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This summer school will acquaint a generation of young researchers (advanced master students, PhDs, and junior postdoctoral researchers) to modern open-source software efforts adapted to High Performance Computing platforms, with a deliberate focus on hands-on sessions. In these sessions, participants will work with three different open-source software packages, learn about their typical applications and evaluate their performance aspects on massively parallel systems.

Participants will make use of the MPI-AMRVAC framework (a Fortran 90, MPI-parallelized, grid-adaptive PDE solver, Porth et al., 2014, ApJS, 214, 4) on applications covering plasma dynamics in the solar atmosphere and into the heliosphere. For fully kinetic plasma modeling of e.g. the Earth's magnetosphere, they will work with iPic3D (a C++, MPI-parallelized, implicit moment Particle-In-Cell solver, Markidis et al., Mathematics and Computers in Simulations, 2010, 80, 1509). Participants will also be introduced to the open source Swift cosmological particle hydrodynamics code ( Swift has hydrodynamics implementations of both SPH and the weighted particle hydrodynamics scheme Gizmo, and a gravity implementation based on both fast-multipoles and a tree-code. It uses task-based parallelism to exploit hybrid multi-threathed/MPI parallelism and has some kernels optimised for accelerators.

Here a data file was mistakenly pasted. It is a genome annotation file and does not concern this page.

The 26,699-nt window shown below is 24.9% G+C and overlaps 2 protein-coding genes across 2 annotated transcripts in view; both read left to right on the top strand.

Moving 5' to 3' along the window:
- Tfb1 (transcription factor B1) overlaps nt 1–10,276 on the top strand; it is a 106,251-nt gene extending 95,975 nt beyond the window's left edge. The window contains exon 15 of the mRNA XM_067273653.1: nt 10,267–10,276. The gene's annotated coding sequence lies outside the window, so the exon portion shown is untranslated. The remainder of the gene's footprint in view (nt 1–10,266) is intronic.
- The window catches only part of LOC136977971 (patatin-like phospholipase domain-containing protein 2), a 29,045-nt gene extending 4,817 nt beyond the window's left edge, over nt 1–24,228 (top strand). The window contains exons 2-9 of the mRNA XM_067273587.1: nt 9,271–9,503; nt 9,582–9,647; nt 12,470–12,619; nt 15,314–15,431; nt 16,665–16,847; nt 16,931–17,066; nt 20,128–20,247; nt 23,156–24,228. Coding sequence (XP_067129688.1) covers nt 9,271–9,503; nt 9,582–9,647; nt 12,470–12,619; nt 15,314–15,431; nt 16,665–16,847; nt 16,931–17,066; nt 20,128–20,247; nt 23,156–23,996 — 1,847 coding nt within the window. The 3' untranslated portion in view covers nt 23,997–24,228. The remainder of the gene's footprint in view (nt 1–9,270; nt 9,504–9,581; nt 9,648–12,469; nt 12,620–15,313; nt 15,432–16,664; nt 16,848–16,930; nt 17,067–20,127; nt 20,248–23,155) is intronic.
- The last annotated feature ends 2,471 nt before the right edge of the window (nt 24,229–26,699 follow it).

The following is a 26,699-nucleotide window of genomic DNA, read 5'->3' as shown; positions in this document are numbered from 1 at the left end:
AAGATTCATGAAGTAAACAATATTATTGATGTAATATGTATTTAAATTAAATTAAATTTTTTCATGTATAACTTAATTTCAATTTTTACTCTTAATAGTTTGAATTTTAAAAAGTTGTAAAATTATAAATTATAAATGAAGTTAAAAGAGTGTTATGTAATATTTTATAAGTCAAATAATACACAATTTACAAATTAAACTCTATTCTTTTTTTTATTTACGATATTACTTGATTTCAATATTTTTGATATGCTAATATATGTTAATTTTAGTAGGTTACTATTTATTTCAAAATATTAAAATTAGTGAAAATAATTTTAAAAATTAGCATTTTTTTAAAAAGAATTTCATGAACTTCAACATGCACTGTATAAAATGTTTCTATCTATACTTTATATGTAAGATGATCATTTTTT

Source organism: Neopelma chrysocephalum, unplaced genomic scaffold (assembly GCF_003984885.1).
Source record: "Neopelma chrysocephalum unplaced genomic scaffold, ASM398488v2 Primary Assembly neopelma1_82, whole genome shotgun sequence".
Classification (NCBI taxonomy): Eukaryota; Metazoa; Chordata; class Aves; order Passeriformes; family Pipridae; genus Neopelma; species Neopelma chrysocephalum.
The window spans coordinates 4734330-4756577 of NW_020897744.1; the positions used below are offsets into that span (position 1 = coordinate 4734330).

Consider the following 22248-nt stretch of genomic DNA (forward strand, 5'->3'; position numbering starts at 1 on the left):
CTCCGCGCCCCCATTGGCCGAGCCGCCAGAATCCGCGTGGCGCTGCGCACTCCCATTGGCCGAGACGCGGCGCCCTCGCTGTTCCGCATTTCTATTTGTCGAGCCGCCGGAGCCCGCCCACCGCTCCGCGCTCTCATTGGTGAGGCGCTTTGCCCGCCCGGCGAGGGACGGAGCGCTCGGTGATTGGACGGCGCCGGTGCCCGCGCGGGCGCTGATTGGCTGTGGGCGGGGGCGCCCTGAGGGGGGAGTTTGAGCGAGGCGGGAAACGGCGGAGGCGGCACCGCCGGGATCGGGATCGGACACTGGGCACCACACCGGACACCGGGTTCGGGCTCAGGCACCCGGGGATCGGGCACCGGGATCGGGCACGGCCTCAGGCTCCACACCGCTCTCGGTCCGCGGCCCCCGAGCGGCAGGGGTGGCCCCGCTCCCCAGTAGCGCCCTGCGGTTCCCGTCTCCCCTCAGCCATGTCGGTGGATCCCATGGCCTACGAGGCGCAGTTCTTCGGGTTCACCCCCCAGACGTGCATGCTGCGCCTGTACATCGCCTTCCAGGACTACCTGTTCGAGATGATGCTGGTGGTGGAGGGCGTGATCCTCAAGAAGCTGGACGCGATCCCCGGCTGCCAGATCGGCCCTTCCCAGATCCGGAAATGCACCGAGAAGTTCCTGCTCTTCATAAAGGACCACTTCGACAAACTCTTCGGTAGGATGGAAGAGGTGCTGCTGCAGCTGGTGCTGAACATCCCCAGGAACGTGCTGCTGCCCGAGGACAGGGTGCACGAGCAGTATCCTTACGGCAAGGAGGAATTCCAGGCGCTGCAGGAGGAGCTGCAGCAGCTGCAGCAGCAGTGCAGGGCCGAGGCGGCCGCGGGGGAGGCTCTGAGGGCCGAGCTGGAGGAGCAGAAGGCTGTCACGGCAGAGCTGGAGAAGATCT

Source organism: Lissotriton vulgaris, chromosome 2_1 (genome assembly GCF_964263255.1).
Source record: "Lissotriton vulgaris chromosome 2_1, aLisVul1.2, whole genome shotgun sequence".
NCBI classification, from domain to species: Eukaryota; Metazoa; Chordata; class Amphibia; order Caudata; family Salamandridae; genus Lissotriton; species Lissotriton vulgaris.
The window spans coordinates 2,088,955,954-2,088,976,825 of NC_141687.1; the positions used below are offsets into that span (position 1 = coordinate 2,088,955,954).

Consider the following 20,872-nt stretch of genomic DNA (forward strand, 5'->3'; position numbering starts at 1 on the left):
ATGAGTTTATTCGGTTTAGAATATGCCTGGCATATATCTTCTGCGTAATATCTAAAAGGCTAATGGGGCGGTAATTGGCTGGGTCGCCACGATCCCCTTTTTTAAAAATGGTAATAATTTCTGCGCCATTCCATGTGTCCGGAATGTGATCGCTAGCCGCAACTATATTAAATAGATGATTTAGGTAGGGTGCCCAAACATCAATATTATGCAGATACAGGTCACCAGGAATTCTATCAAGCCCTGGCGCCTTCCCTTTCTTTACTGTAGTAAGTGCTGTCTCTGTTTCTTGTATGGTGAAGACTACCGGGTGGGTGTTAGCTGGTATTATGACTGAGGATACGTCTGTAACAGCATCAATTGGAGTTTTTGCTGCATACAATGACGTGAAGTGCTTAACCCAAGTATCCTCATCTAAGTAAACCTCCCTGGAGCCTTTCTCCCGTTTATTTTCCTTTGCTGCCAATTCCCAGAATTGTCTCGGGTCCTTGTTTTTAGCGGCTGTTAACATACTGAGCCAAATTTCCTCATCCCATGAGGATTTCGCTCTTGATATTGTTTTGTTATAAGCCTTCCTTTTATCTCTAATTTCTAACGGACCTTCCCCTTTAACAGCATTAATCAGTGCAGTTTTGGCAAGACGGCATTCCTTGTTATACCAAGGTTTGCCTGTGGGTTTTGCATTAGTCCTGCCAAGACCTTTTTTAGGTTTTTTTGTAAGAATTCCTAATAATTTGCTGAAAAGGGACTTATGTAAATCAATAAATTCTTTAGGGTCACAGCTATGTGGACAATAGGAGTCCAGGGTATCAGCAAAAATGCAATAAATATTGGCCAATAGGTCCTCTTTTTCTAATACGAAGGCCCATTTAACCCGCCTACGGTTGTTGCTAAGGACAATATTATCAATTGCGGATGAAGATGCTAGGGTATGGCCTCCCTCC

Dedicated compute time on the FZ Julich supercomputers will be available, allowing participants to explore scaling aspects, perform data analysis and visualization (using Paraview and Visit), while working on representative state-of-the-art scientific simulations. The school is open to a maximum of 28 participants, and is supported by a Belgian Belspo-funded Interuniversity Attraction Pole P7/08 CHARM ( connecting heliospheric to astrophysical communities. Participation is open to everyone, but applications will be reviewed until maximal capacity is reached. The school links up expertise from several Belgian universities (KU Leuven, ULB, Gent University) and federal research institutes (Royal Observatory and Belgian Institute for Space Aeronomy), along with the Institute for Computational Cosmology (Durham University, UK), FZ Julich, and Leiden University.